Left - Theresa Borg and Benjamin Namdarian. Cover - John Bolton Wood and Jessica Aszodi. Photos - Jeff Busby
The Bear/Angélique is a light double-bill on the theme of love.
The Bear, based on the play by Anton Chekhov with a score composed by William Walton, tells the twisted little love story of stubborn widower Popova who falls in love with Smirnov, a man to whom her husband owed money. The opera revels in Chekhov’s satire. Director Tayla Masel, along with set designer Adam Gardnir and costume designer Harriet Oxley, uses a light touch to produce a production at once amusing and captivating.
The stark atmospheric design complements Walton’s vivid musical score beautifully. Walton’s composition is accessible and delightfully playful. Subtitled an ‘extravaganza’, it amuses and engages as it complements the action on stage. Under the direction of Ollivier-Philippe Cuneo, the Victorian Opera Chamber Orchestra brought the score to life with an easy skill and enjoyment. Jessica Aszodi was a delight as Popova, her beautiful voice supported by her acting in which she balanced just the right amount of melodrama with restraint to reveal the comedy.
Unfortunately, the second opera was not so engaging, Angélique fell short of expectation. With more extended dialogue than singing, Angélique is better described as some kind of operetta than an opera. It seems a strange choice of repertoire, revealing the company’s faults rather than highlighting their strengths.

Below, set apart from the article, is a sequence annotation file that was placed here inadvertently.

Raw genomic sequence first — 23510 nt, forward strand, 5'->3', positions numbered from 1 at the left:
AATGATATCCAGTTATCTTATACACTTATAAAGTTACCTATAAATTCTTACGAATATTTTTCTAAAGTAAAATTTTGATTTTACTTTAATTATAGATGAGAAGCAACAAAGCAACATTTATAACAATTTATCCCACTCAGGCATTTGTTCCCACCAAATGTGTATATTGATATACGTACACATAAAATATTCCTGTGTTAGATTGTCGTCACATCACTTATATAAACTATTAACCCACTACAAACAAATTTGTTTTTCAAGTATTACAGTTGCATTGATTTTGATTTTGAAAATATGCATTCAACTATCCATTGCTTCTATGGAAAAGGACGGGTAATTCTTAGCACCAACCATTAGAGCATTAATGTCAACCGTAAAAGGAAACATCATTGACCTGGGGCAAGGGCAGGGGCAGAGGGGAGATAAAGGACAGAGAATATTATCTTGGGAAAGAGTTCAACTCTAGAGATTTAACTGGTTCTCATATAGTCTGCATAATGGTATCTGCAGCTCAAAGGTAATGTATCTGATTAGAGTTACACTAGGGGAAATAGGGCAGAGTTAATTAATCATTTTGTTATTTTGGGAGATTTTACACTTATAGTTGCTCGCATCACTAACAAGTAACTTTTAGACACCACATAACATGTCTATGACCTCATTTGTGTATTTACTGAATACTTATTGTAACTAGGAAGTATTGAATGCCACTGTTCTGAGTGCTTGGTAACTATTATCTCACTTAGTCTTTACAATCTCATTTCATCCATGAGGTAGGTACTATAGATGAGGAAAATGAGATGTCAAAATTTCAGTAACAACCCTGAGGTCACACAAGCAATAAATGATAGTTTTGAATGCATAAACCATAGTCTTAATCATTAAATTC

Composed by Jacques Ibert in 1927, Angélique is a piece of its time – a farce filled with simple unsophisticated slapstick humour. Despite humouring most of the older audience, the comedy seemed out-of date and, at times, inappropriate. As expected, Masel’s direction, along with the design, hammered home the crude humour with an over-sized codpiece, which, I must admit, made me smile - just a little. The representation of women, along with stereotypical race representations, however, lacked consideration and necessary contemporary re-interpretation.
The production tended to drag, the extended sections of dialogue lacking a much needed energy to drive the show forward. Due to illness, Samuel Dundas had to withdraw from the main role of Boniface and was stoically replaced by Adam Murphy (reading and performing) and James Payne (singing). Despite the show-must-go-on attitude, the cast seemed unsettled, the production unfinished and a bit rough around the edges.
Despite some of this production’s failings, I continue to be inspired by the Victorian Opera Company’s ambition and willingness to take risks. To see a Victorian Opera Company production is to be exposed to something different, something other than the usual operatic fare.
Victorian Opera presents
by William Walton
by Jacques Ibert
Sung in English with surtitles
Venue: Arts Centre, Playhouse
Dates/Times: 11, 13, 17, 19 & 20 March @ 7:30pm
Matinees: 14 March @ 5.00pm, 16 March @ 6:30pm
Duration: 2 hours and 15 mins, including one 20 min interval
Tickets: $30 - $148
Bookings: www.theartscentre.com.au | 1300 182 183